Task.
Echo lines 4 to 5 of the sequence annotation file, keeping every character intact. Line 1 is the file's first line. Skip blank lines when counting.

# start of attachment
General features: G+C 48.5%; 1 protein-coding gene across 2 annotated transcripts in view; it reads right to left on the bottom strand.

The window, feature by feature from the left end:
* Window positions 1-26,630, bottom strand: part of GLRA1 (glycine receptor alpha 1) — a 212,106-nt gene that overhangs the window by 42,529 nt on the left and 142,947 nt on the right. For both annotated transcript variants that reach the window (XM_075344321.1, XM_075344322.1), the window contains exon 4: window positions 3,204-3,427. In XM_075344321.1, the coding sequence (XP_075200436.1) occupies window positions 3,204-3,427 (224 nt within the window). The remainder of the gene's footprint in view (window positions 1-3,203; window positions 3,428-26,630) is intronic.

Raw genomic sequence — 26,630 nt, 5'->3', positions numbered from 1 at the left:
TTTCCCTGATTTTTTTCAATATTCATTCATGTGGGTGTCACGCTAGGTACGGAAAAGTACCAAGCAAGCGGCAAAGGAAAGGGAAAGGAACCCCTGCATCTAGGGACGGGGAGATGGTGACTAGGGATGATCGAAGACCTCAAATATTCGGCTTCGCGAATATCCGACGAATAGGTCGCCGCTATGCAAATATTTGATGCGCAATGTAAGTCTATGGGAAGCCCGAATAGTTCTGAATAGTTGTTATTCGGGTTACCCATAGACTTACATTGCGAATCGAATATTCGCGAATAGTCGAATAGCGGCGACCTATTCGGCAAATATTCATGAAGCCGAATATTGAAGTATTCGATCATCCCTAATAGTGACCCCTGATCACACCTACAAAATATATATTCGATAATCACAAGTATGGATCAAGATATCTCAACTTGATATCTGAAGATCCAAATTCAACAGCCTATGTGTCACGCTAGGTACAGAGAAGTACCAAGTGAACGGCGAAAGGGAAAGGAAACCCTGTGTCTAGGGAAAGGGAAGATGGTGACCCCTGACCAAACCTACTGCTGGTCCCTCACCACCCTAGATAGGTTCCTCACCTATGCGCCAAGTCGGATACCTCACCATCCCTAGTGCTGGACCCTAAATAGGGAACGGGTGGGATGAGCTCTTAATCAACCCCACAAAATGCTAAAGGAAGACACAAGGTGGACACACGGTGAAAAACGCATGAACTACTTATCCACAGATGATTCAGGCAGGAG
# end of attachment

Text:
Raw genomic sequence — 26,630 nt, 5'->3', positions numbered from 1 at the left:
TTTCCCTGATTTTTTTCAATATTCATTCATGTGGGTGTCACGCTAGGTACGGAAAAGTACCAAGCAAGCGGCAAAGGAAAGGGAAAGGAACCCCTGCATCTAGGGACGGGGAGATGGTGACTAGGGATGATCGAAGACCTCAAATATTCGGCTTCGCGAATATCCGACGAATAGGTCGCCGCTATGCAAATATTTGATGCGCAATGTAAGTCTATGGGAAGCCCGAATAGTTCTGAATAGTTGTTATTCGGGTTACCCATAGACTTACATTGCGAATCGAATATTCGCGAATAGTCGAATAGCGGCGACCTATTCGGCAAATATTCATGAAGCCGAATATTGAAGTATTCGATCATCCCTAATAGTGACCCCTGATCACACCTACAAAATATATATTCGATAATCACAAGTATGGATCAAGATATCTCAACTTGATATCTGAAGATCCAAATTCAACAGCCTATGTGTCACGCTAGGTACAGAGAAGTACCAAGTGAACGGCGAAAGGGAAAGGAAACCCTGTGTCTAGGGAAAGGGAAGATGGTGACCCCTGACCAAACCTACTGCTGGTCCCTCACCACCCTAGATAGGTTCCTCACCTATGCGCCAAGTCGGATACCTCACCATCCCTAGTGCTGGACCCTAAATAGGGAACGGGTGGGATGAGCTCTTAATCAACCCCACAAAATGCTAAAGGAAGACACAAGGTGGACACACGGTGAAAAACGCATGAACTACTTATCCACAGATGATTCAGGCAGGAG